Using huffman coding and trees to compress and decompress data

You are the new intern at a company that collects sensor data from remote places

Your company pays a lot of money per byte to transfer the sensor data into your datacenter

To impress your new boss you want to reduce the amount of data that has to be transfered

Huffman coding is a method that uses a known probability distribution of symbols to encode messages with as few bits as possible

To generate the encodings of a huffman code a binary tree structure is used

A Binary tree is a tree where each node has exactly two children

On the next slide you will see the general algorithm to generate a huffman tree

Sort the symbols by the probability of occurrence

─(17.4%)─╼ 'E' ─(9.78%)─╼ 'N' ─(4.76%)─╼ 'H' ─(4.35%)─╼ 'U'

Take the the two lowest ranking symbols and combine them into a tree node

─(17.4%)─╼ 'E' ─(9.78%)─╼ 'N' ╭─(4.76%)─╼ 'H' ─(9.11%)─┤ ╰─(4.35%)─╼ 'U'

Threat the node like a single symbol, resort the list and create a new node

╭─(9.78%)─╼ 'N' ─(18.89%)─┤ │ ╭─(4.76%)─╼ 'H' ╰─(9.11%)─┤ ╰─(4.35%)─╼ 'U' ─(17.4%)─╼ 'E'

Continue combining the lowest ranking nodes

╭─(9.78%)─╼ 'N' ╭─(18.89%)─┤ │ │ ╭─(4.76%)─╼ 'H' │ ╰─(9.11%)─┤ │ ╰─(4.35%)─╼ 'U' ─(36.29%)─┤ ╰─(17.4%)─╼ 'E'

Until you are left with a single root node

╭─(9.78%)─╼ 'N' ╭─(18.89%)─┤ │ │ ╭─(4.76%)─╼ 'H' │ ╰─(9.11%)─┤ │ ╰─(4.35%)─╼ 'U' ╭─(36.29%)─┤ │ ╰─(17.4%)─╼ 'E' ╭─(65.47%)─┤ │ │ ╭─(7.55%)─╼ 'I' │ │ ╭─(14.91%)─┤ │ │ │ │ ╭─(1.13%)─╼ 'Z' │ │ │ │ ╭─(1.92%)─┤ │ │ │ │ │ ╰─(0.79%)─╼ 'P' │ │ │ │ ╭─(3.81%)─┤ │ │ │ │ │ ╰─(1.89%)─╼ 'W' │ │ │ ╰─(7.36%)─┤ │ │ │ │ ╭─(1.89%)─╼ 'B' │ │ │ ╰─(3.55%)─┤ │ │ │ ╰─(1.66%)─╼ 'F' │ ╰─(29.18%)─┤ │ │ ╭─(7.27%)─╼ 'S' │ ╰─(14.27%)─┤ │ ╰─(7.0%)─╼ 'R' ─(110.31%)─┤ │ ╭─(6.51%)─╼ 'A' │ ╭─(13.01%)─┤ │ │ │ ╭─(3.44%)─╼ 'L' │ │ ╰─(6.50%)─┤ │ │ ╰─(3.06%)─╼ 'C' │ ╭─(24.72%)─┤ │ │ │ ╭─(6.15%)─╼ 'T' │ │ ╰─(11.71%)─┤ │ │ │ ╭─(3.01%)─╼ 'G' │ │ ╰─(5.56%)─┤ │ │ │ ╭─(0.67%)─╼ 'V' │ │ │ ╭─(1.34%)─┤ │ │ │ │ │ ╭─(0.27%)─╼ 'J' │ │ │ │ │ ╭─(0.36%)─┤ │ │ │ │ │ │ │ ╭─(0.03%)─╼ 'X' │ │ │ │ │ │ │ ╭─(0.05%)─┤ │ │ │ │ │ │ │ │ ╰─(0.02%)─╼ 'Q' │ │ │ │ │ │ ╰─(0.09%)─┤ │ │ │ │ │ │ ╰─(0.04%)─╼ 'Y' │ │ │ │ ╰─(0.67%)─┤ │ │ │ │ ╰─(0.31%)─╼ 'ß' │ │ ╰─(2.55%)─┤ │ │ ╰─(1.21%)─╼ 'K' ╰─(44.84%)─┤ │ ╭─(5.08%)─╼ 'D' │ ╭─(10.12%)─┤ │ │ │ ╭─(2.53%)─╼ 'M' │ │ ╰─(5.04%)─┤ │ │ ╰─(2.51%)─╼ 'O' ╰─(20.12%)─┤ ╰─(10.0%)─╼ ' '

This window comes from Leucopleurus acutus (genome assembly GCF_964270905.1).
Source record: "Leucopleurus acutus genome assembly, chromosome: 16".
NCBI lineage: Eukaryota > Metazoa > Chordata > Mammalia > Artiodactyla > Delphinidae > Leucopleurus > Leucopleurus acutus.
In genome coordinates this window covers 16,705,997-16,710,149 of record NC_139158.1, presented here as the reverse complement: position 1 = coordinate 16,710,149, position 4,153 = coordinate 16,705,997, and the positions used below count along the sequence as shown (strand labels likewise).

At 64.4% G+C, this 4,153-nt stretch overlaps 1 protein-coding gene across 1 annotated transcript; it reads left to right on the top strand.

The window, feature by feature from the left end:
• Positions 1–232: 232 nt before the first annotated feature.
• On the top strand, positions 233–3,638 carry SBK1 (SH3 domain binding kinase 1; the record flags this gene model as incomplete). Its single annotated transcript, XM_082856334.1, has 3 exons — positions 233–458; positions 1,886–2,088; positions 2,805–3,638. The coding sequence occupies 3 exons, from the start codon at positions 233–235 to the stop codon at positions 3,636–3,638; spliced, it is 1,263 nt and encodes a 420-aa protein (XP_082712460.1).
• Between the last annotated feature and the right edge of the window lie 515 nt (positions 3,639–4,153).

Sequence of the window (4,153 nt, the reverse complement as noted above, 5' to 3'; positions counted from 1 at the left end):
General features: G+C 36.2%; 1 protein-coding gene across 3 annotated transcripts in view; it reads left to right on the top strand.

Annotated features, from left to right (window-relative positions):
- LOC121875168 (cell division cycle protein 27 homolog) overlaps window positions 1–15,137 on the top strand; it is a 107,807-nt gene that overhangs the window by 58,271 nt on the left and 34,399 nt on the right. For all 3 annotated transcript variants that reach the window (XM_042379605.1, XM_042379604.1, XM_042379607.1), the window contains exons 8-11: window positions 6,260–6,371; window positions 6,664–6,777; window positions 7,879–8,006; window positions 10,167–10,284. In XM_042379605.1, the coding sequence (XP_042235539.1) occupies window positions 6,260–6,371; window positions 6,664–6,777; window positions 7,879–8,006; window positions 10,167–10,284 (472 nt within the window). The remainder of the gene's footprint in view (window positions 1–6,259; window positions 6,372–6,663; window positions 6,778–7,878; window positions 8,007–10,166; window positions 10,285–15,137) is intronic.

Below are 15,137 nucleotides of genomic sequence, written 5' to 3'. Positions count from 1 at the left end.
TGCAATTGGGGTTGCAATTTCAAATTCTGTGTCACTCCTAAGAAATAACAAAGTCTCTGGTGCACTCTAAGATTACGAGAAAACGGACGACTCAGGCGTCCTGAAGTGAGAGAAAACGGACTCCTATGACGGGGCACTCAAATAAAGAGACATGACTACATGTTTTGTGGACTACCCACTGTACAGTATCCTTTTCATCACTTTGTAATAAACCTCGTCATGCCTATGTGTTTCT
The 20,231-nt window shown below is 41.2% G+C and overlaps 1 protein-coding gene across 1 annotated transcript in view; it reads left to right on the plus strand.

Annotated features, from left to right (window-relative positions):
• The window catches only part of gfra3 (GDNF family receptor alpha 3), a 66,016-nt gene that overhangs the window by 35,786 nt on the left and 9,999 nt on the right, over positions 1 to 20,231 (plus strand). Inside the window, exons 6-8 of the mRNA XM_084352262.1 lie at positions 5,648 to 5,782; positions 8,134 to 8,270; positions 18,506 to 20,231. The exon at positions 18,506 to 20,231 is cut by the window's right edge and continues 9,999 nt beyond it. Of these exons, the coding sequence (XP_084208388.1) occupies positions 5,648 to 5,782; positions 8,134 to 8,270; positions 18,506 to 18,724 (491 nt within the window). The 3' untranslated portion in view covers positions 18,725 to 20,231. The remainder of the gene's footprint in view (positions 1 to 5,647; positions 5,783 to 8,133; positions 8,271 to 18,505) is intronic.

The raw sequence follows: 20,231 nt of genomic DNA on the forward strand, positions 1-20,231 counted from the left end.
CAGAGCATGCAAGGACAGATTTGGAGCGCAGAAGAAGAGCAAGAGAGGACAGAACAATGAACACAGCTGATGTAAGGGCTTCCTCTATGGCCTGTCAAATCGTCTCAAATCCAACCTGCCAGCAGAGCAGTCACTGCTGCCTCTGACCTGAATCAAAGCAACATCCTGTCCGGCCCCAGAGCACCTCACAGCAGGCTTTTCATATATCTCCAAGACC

To get a binary encoding each side of a branch is assigned a '0' or '1'

╭─(1)─╼ 'N' ╭─(1)─┤ │ │ ╭─(1)─╼ 'H' │ ╰─(0)─┤ │ ╰─(0)─╼ 'U' ─┤ ╰─(0)─╼ 'E'

In the example above the encodings would be:

```
'E': 0, 'N': 11, 'H': 101, 'U': 100
```

*Observation:* No encoding is the prefix
of another encoding!

Sensor data that is sampled often enough is often mostly constant

To store the values above we would usually use a 16 bit wide variable per sample

We want to reduce that for transfer

We only transfer the difference between the current and the last value

Now most values are very close to zero

We know that values close to zero are more likely to occur

We can use huffman coding to reduce the average number of bits we have to transfer!

Assume that the difference values between two subsequent samples are known to have the following probability distribution:

```
Value │ Probability
──────┼────────────
-2 │ 9%
-1 │ 19%
0 │ 40%
1 │ 18%
2 │ 13%
```

Construct a huffman tree from the table above (on paper)

╭─(19%)─╼ -1 ╭─(37.00%)─┤ │ ╰─(18%)─╼ 1 ╭─(59.00%)─┤ │ │ ╭─(13%)─╼ 2 │ ╰─(22.00%)─┤ │ ╰─(9%)─╼ -2 ─(99.00%)─┤ ╰─(40%)─╼ 0

╭─(1)─╼ -1 ╭─(1)─┤ │ ╰─(0)─╼ 1 ╭─(1)─┤ │ │ ╭─(1)─╼ 2 │ ╰─(0)─┤ │ ╰─(0)─╼ -2 ─┤ ╰─(0)─╼ 0

*Observation:* For every measured value that does not differ
from the previous value (difference zero)
only a single bit has to be transfered

To encode a tree structure in C
a `struct`

like the following can be used

```
1 struct hm_node_t {
2 int16_t value;
3
4 struct hm_node_t *child_0;
5 struct hm_node_t *child_1;
6 };
```

Each node can either have two children (branch node) or a value (leaf node)

```
1 struct hm_node_t node_ch0 =
2 {.value= 0,
3 .child_0= NULL, .child_1= NULL};
4
5 struct hm_node_t node_root =
6 {.value= HM_NOVAL,
7 .child_0= &node_ch0, .child_1= &node_ch1};
```

The tree structure is then encoded using references to other nodes

Download the example program from the previous slide

Upload it to your arduino and look at its output on the serial monitor

Edit the `sequence`

variable at the top
of the program so that the following output
is produced on the serial monitor:

```
Start walking
Accumulator: 0
Accumulator: 2
Accumulator: 4
Accumulator: 3
Accumulator: 2
```

*Hint:* The program uses the encoding
developed on the previous slides